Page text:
– Restaurant Mario Owner

Rumour has it that the author of the review was never heard from again.

The Pyramids of Melnik

We had planned on doing a 12km walk in Melnik but we weren’t keen on moving far after eating the greasy food so we set off exploring the area. It’s not marked on Google Maps but there is a series of footpaths taking you up the hill where you can view not only the incredible Sandstone Pyramids which Melnik is famous for but numerous churches and monasteries, as well the Slavova Fortress, originally constructed in the Byzantine period.

The view of the pyramids and the valley below is stunning; they are a very unique and bizarre geological formation. If there’s one thing that has become apparent on this trip, it is that Bulgaria has a huge amount of well-preserved natural habitat and here was no exception. We even saw a wild boar (which was thankfully at the other side of the valley)! At one point I was filming a magnificent squirrel and felt something fall on my head – I totally panicked thinking it was a poisonous caterpillar but it turned out to some kind of worm… gross!

Other Things to Do in Melnik

I highly recommend visiting Kordopulov House which belonged to a wealthy merchant family and is now a museum (entrance was 5 BGN, 2,5 EUR), giving great historical background.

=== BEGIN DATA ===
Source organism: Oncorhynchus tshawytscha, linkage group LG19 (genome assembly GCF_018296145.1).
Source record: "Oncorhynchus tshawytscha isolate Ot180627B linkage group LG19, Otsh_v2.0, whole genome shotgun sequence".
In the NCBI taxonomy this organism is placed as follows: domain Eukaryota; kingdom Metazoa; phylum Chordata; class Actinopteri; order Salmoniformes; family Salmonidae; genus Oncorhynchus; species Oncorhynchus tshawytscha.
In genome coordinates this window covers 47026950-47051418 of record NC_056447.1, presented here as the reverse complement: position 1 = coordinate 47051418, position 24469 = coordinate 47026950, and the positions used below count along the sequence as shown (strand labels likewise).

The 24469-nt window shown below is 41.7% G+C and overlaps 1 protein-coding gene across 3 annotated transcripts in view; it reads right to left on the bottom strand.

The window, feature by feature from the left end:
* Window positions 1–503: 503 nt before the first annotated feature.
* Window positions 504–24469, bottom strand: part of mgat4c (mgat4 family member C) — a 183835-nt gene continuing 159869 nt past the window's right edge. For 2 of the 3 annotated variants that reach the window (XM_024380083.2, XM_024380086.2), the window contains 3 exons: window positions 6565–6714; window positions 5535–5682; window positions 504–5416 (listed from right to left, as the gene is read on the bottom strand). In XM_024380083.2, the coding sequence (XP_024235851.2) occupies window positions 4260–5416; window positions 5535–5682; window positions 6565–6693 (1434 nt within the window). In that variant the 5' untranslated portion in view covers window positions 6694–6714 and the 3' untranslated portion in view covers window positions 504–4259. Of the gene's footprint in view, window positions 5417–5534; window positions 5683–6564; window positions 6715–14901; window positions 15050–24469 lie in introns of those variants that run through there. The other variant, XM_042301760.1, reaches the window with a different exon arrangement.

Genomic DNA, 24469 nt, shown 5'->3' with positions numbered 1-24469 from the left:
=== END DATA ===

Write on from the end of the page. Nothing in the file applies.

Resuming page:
Melnik was once an important trading town selling, amongst other things, wine, to Ottoman and Western European traders. The design of the house itself is a result of those trade connections, drawing on Venetian, Ottoman and even Oriental style. Despite style of these houses being known as “Bulgarian National Revival”, you can really see the similarity to the Turkish houses described in this article I found by coincidence.

We particularly loved the beautiful stained-glass windows, and the fact they had a secret room that they could hide an additional witness in for trade deals. Outside you can view the enormous wine cellars which have been carved deep into the rock (and taste wine if you wish).

The hike we planned to do follows a footpath marked on Google from Melnik to Rozhen Monastery then loops back around on the road (see AllTrails route here). We walked a little bit along the road before succumbing to our food-induced exhaustion but our initial impressions confirm it would be an interesting hike.